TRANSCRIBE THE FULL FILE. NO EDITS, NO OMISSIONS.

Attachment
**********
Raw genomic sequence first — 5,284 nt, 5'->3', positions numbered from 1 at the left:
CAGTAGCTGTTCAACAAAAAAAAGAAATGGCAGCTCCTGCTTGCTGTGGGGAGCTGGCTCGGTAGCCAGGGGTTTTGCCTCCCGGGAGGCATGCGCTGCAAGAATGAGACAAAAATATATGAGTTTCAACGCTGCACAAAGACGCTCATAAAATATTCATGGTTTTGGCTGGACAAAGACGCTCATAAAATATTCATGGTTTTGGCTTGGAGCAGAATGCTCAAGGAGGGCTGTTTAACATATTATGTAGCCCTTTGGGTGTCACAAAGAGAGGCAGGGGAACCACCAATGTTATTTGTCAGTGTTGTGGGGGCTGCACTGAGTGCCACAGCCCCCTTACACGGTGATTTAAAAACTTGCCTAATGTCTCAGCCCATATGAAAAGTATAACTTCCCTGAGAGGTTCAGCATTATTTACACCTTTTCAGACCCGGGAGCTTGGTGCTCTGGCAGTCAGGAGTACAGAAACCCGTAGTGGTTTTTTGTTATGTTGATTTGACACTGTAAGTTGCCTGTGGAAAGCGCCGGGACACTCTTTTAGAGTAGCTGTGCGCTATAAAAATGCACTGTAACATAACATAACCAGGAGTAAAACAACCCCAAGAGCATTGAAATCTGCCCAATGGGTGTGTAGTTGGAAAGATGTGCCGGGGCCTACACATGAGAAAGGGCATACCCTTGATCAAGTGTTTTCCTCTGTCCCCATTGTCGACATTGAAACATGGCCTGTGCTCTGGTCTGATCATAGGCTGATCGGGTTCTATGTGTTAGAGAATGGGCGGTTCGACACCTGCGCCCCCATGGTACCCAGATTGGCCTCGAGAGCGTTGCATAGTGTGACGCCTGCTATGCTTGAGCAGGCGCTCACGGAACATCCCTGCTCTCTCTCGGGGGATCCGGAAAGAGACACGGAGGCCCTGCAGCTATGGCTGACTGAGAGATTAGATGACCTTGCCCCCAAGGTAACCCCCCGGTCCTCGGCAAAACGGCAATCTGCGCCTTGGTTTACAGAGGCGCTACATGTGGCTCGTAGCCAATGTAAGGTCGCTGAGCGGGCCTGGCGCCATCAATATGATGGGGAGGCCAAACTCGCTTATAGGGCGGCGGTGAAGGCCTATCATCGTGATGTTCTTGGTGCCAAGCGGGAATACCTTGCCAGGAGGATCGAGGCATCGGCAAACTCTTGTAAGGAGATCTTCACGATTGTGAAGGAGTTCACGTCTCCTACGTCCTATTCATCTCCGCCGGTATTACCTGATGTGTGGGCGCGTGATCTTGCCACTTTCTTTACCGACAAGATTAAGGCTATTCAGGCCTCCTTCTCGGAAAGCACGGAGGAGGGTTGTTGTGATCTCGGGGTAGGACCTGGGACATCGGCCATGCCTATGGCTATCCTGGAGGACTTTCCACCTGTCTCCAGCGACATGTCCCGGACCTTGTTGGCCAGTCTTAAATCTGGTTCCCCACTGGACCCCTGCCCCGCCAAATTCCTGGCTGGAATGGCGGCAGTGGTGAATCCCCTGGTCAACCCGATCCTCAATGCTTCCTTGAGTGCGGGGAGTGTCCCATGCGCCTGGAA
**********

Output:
Raw genomic sequence first — 5,284 nt, 5'->3', positions numbered from 1 at the left:
CAGTAGCTGTTCAACAAAAAAAAGAAATGGCAGCTCCTGCTTGCTGTGGGGAGCTGGCTCGGTAGCCAGGGGTTTTGCCTCCCGGGAGGCATGCGCTGCAAGAATGAGACAAAAATATATGAGTTTCAACGCTGCACAAAGACGCTCATAAAATATTCATGGTTTTGGCTGGACAAAGACGCTCATAAAATATTCATGGTTTTGGCTTGGAGCAGAATGCTCAAGGAGGGCTGTTTAACATATTATGTAGCCCTTTGGGTGTCACAAAGAGAGGCAGGGGAACCACCAATGTTATTTGTCAGTGTTGTGGGGGCTGCACTGAGTGCCACAGCCCCCTTACACGGTGATTTAAAAACTTGCCTAATGTCTCAGCCCATATGAAAAGTATAACTTCCCTGAGAGGTTCAGCATTATTTACACCTTTTCAGACCCGGGAGCTTGGTGCTCTGGCAGTCAGGAGTACAGAAACCCGTAGTGGTTTTTTGTTATGTTGATTTGACACTGTAAGTTGCCTGTGGAAAGCGCCGGGACACTCTTTTAGAGTAGCTGTGCGCTATAAAAATGCACTGTAACATAACATAACCAGGAGTAAAACAACCCCAAGAGCATTGAAATCTGCCCAATGGGTGTGTAGTTGGAAAGATGTGCCGGGGCCTACACATGAGAAAGGGCATACCCTTGATCAAGTGTTTTCCTCTGTCCCCATTGTCGACATTGAAACATGGCCTGTGCTCTGGTCTGATCATAGGCTGATCGGGTTCTATGTGTTAGAGAATGGGCGGTTCGACACCTGCGCCCCCATGGTACCCAGATTGGCCTCGAGAGCGTTGCATAGTGTGACGCCTGCTATGCTTGAGCAGGCGCTCACGGAACATCCCTGCTCTCTCTCGGGGGATCCGGAAAGAGACACGGAGGCCCTGCAGCTATGGCTGACTGAGAGATTAGATGACCTTGCCCCCAAGGTAACCCCCCGGTCCTCGGCAAAACGGCAATCTGCGCCTTGGTTTACAGAGGCGCTACATGTGGCTCGTAGCCAATGTAAGGTCGCTGAGCGGGCCTGGCGCCATCAATATGATGGGGAGGCCAAACTCGCTTATAGGGCGGCGGTGAAGGCCTATCATCGTGATGTTCTTGGTGCCAAGCGGGAATACCTTGCCAGGAGGATCGAGGCATCGGCAAACTCTTGTAAGGAGATCTTCACGATTGTGAAGGAGTTCACGTCTCCTACGTCCTATTCATCTCCGCCGGTATTACCTGATGTGTGGGCGCGTGATCTTGCCACTTTCTTTACCGACAAGATTAAGGCTATTCAGGCCTCCTTCTCGGAAAGCACGGAGGAGGGTTGTTGTGATCTCGGGGTAGGACCTGGGACATCGGCCATGCCTATGGCTATCCTGGAGGACTTTCCACCTGTCTCCAGCGACATGTCCCGGACCTTGTTGGCCAGTCTTAAATCTGGTTCCCCACTGGACCCCTGCCCCGCCAAATTCCTGGCTGGAATGGCGGCAGTGGTGAATCCCCTGGTCAACCCGATCCTCAATGCTTCCTTGAGTGCGGGGAGTGTCCCATGCGCCTGGAA